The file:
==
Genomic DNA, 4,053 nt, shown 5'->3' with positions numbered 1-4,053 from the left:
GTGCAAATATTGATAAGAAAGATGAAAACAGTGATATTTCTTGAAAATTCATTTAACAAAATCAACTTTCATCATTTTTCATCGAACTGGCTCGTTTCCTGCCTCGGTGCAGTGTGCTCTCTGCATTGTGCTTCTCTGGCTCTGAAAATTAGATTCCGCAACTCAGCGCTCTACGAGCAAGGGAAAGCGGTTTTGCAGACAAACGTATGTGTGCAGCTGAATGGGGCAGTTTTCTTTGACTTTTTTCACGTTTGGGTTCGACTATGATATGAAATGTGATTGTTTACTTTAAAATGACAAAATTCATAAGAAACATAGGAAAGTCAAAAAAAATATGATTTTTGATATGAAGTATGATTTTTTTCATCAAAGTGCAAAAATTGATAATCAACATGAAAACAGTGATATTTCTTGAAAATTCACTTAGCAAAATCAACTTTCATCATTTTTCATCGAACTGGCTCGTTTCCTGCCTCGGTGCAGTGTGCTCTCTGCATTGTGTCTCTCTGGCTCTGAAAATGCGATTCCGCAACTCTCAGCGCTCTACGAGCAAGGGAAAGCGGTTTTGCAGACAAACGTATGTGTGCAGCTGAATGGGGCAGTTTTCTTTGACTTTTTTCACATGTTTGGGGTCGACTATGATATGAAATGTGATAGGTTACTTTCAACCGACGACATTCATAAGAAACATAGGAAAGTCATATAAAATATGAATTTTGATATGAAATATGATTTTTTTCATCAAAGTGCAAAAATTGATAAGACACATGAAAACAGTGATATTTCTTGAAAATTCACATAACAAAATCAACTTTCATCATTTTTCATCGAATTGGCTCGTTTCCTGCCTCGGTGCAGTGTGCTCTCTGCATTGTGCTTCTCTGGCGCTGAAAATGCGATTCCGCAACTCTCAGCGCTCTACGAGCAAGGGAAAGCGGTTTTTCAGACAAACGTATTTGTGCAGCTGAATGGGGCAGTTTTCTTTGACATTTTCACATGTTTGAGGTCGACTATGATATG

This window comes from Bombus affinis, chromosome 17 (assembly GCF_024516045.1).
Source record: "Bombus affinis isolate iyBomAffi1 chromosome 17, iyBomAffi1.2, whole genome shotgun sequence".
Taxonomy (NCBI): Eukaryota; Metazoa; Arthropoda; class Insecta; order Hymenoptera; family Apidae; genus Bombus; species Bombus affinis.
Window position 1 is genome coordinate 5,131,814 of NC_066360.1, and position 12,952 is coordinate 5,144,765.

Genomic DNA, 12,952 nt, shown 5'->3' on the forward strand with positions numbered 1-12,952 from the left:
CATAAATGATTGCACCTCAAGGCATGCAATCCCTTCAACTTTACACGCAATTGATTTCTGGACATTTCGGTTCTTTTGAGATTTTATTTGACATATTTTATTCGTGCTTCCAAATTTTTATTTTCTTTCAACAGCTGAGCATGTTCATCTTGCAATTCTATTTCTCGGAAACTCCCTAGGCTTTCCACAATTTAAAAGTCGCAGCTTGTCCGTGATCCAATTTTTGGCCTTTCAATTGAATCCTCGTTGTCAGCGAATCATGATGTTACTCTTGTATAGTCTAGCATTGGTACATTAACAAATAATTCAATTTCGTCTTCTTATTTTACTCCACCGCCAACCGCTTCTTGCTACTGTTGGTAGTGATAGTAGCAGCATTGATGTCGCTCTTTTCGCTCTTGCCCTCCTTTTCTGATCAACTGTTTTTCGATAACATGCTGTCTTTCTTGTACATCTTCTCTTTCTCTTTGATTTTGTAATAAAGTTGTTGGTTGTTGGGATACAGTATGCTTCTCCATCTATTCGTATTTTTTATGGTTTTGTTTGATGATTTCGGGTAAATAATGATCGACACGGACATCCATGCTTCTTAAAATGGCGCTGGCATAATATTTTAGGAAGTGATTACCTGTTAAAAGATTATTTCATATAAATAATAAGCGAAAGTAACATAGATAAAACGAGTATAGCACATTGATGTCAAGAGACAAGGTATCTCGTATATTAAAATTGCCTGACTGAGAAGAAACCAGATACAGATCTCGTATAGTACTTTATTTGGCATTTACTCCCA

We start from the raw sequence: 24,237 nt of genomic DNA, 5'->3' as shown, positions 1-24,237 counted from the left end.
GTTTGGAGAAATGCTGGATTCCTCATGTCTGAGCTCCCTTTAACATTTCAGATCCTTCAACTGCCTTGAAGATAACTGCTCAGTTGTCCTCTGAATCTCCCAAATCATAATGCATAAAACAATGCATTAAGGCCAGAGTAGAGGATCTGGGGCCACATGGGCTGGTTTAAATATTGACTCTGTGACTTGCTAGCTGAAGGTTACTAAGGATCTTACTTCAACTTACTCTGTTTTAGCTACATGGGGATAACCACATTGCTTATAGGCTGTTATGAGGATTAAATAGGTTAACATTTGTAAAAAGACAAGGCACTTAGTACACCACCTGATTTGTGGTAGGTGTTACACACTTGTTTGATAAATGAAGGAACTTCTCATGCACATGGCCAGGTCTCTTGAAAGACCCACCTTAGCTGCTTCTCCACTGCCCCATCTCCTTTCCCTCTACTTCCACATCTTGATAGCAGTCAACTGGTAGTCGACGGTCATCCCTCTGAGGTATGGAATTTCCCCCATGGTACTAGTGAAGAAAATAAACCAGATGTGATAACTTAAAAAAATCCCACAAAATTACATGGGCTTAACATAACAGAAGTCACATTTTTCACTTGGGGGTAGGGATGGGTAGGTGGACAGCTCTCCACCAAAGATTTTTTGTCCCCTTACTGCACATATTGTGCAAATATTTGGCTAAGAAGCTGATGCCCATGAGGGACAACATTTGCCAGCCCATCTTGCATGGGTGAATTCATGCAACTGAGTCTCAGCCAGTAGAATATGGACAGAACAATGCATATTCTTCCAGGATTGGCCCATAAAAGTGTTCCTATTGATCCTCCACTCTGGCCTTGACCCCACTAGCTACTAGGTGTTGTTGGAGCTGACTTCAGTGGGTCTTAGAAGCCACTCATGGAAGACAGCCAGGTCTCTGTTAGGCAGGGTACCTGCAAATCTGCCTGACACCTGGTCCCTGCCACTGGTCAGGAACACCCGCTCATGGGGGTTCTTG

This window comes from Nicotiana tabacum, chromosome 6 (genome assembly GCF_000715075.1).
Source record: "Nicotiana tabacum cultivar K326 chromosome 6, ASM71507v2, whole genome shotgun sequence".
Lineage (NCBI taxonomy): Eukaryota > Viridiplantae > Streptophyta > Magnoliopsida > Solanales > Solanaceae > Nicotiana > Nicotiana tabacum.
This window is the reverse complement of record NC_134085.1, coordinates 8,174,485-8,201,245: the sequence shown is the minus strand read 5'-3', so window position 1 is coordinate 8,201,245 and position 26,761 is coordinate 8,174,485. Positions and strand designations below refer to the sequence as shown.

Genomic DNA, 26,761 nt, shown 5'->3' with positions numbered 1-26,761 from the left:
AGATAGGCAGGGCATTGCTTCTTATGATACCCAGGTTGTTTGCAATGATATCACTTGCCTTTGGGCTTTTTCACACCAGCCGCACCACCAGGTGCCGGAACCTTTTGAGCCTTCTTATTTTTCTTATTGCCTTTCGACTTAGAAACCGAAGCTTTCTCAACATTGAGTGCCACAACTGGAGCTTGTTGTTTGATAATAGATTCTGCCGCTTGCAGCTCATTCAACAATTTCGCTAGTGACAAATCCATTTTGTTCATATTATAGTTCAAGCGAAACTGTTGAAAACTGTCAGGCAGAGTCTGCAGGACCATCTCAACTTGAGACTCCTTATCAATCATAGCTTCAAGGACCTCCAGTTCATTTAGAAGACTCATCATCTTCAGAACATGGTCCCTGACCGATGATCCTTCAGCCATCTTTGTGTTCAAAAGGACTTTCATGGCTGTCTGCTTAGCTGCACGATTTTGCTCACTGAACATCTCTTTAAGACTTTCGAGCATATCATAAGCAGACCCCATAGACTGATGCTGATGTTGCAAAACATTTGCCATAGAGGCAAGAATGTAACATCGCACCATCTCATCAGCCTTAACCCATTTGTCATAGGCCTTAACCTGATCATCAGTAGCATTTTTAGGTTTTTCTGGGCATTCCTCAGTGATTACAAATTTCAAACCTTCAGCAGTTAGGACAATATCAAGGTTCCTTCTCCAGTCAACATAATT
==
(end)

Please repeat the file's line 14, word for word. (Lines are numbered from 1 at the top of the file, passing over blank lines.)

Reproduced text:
This window is the reverse complement of record NC_134085.1, coordinates 8,174,485-8,201,245: the sequence shown is the minus strand read 5'-3', so window position 1 is coordinate 8,201,245 and position 26,761 is coordinate 8,174,485. Positions and strand designations below refer to the sequence as shown.